DiMaggio was gone the next year and Mantle took over as team icon. In 1956 he won the Triple Crown. In 1960 he was joined by Roger Maris and in 1961 they shared the most dramatic home run chase in history, as they challenged the Babe Ruth record of 60 homers in 1927, the stupid asterisk ruling concerning 154 games by Commissioner Ford Frick and the public antagonism.

Mantle’s body, damaged by alcohol and injury, gave out in the middle 1960s and he walked away from the game with a disappointing .298 lifetime average after the 1968 season.

“I won’t miss playing,” he admitted, “but I will miss being with the other guys.”

He tried several things, broadcasting and coaching among them, private business, uncomfortable public appearances for pay and card shows in the middle 1980s.

A New York restaurant owner named Bill Liederman convinced Mantle to allow him to use his name on a new sports hangout.

“I wanted to make Mickey Mantle’s restaurant into the new Toots Shor’s, the famous sports place of the 1940s and 1950s. Mickey agreed and he really loved being part of the place,” Liederman said.

Mantle would show up at the restaurant, sign autographs, kid with customers, entertain old teammates and revel in the glory of his past.
“A kid came up to Mickey one day and saw that lobster ravioli was listed on the menu as one of Mickey’s favorites,” said Liederman. “He asked Mickey if he really ate that stuff. Without batting an eye Mickey said, ‘Kid, I grew up in Oklahoma eating that stuff almost every day.’ It was a precious moment.”

Mantle was diagnosed with liver cancer early in 1995. He was placed on a list for a transplant and, surprisingly, a match was discovered the next day. Some people howled about that. Others just smiled and quietly said, “It was for Mickey Mantle.”

The cancer had spread and despite a healthy new liver, he passed away in Dallas. Bob Costas handled the eulogy and reminded the huge crowd that Mantle’s fame cut across all barriers.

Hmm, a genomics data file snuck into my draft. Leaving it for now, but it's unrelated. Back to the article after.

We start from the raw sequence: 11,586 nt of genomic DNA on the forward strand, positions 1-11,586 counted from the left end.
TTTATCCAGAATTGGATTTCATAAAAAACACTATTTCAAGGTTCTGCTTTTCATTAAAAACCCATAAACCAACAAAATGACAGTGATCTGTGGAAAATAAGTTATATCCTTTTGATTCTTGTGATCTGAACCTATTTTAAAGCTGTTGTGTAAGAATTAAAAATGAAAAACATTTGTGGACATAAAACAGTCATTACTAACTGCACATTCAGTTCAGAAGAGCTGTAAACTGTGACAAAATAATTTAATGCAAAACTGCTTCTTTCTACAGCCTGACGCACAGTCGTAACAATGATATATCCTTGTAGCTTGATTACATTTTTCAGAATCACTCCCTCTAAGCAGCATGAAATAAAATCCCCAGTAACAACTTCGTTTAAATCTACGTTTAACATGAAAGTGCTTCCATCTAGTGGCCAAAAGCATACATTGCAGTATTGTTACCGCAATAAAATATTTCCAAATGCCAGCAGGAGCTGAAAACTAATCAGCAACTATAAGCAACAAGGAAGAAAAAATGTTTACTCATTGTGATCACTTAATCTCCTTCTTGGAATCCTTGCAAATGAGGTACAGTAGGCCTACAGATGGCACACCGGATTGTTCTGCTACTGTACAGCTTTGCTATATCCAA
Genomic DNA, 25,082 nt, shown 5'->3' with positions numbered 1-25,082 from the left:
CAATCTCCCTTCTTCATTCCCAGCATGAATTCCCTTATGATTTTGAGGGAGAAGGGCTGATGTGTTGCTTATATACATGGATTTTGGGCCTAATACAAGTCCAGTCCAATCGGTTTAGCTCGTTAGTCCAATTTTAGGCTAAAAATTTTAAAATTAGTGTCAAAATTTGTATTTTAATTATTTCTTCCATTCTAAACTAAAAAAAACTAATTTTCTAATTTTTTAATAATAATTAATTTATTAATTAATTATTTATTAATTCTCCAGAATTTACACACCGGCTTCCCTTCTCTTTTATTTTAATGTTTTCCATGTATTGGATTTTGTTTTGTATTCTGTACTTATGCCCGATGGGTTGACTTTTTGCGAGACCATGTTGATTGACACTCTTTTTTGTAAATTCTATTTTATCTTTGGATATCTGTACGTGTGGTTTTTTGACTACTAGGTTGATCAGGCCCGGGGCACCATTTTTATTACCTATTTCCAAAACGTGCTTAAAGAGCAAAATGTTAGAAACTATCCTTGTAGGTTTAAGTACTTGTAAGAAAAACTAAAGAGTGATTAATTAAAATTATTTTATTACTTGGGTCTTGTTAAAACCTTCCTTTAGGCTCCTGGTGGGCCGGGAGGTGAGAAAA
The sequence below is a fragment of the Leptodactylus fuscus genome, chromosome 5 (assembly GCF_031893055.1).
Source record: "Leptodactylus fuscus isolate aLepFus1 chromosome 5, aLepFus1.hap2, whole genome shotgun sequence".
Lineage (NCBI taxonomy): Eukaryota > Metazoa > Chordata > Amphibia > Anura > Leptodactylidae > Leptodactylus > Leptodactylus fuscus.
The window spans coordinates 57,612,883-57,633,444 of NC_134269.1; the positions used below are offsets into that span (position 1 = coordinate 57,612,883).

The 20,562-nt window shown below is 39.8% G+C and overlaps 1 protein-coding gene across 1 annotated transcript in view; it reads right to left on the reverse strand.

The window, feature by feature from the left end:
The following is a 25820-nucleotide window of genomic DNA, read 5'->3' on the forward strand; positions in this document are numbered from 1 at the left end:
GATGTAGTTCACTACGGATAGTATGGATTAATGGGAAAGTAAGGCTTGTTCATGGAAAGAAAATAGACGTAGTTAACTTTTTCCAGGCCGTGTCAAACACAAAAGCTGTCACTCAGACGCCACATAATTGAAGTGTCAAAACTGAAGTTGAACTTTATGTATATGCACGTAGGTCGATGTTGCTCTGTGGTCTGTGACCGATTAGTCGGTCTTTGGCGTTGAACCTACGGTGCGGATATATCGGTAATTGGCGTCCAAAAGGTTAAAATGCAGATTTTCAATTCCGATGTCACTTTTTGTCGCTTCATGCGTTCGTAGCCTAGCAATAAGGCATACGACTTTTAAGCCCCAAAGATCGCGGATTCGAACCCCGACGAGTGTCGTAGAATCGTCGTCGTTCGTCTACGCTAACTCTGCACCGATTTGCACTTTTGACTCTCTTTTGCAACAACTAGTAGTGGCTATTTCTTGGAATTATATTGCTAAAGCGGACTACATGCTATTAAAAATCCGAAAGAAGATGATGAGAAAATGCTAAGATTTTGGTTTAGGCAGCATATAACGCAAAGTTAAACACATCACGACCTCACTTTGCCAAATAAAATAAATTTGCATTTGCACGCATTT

“Mick, we checked the record,” Costas quoted St. Peter as saying when Mantle came to the pearly gates. “We know what went on. Sorry we can’t let you in. But God wants to know before you go if you’ll sign these six dozen baseballs.”

Shortly after Mantle’s death a school principal named Philip Santise got the idea that a new name on his school would inspire the handicapped kids.

“We thought of a lot of names like John Lennon who lived in Manhattan and a bunch of old politicians. Then I thought of Mickey. Why not a Mickey Mantle school? I started working on it,” he said.

Seven years later, chopping laboriously through the New York City school bureaucracy, he was given approval.

The Mickey Mantle School was engraved in front of what had started as Public School 9 about 120 years ago. Photos of Mantle filled the halls. The plaque was built.

On that June afternoon the school band played, “Take Me Out to The Ball Game,” and “New York, New York,” before the ceremonies began.

Family and friends spoke of Mantle. The students all seemed thrilled.

One youngster, sitting in a wheelchair, put down his trumpet when the music was finished. He studied the words on the plaque. “I know who Mickey Mantle was,” he said. “He was a great baseball player and he died too early.”
Silurian News, November 2002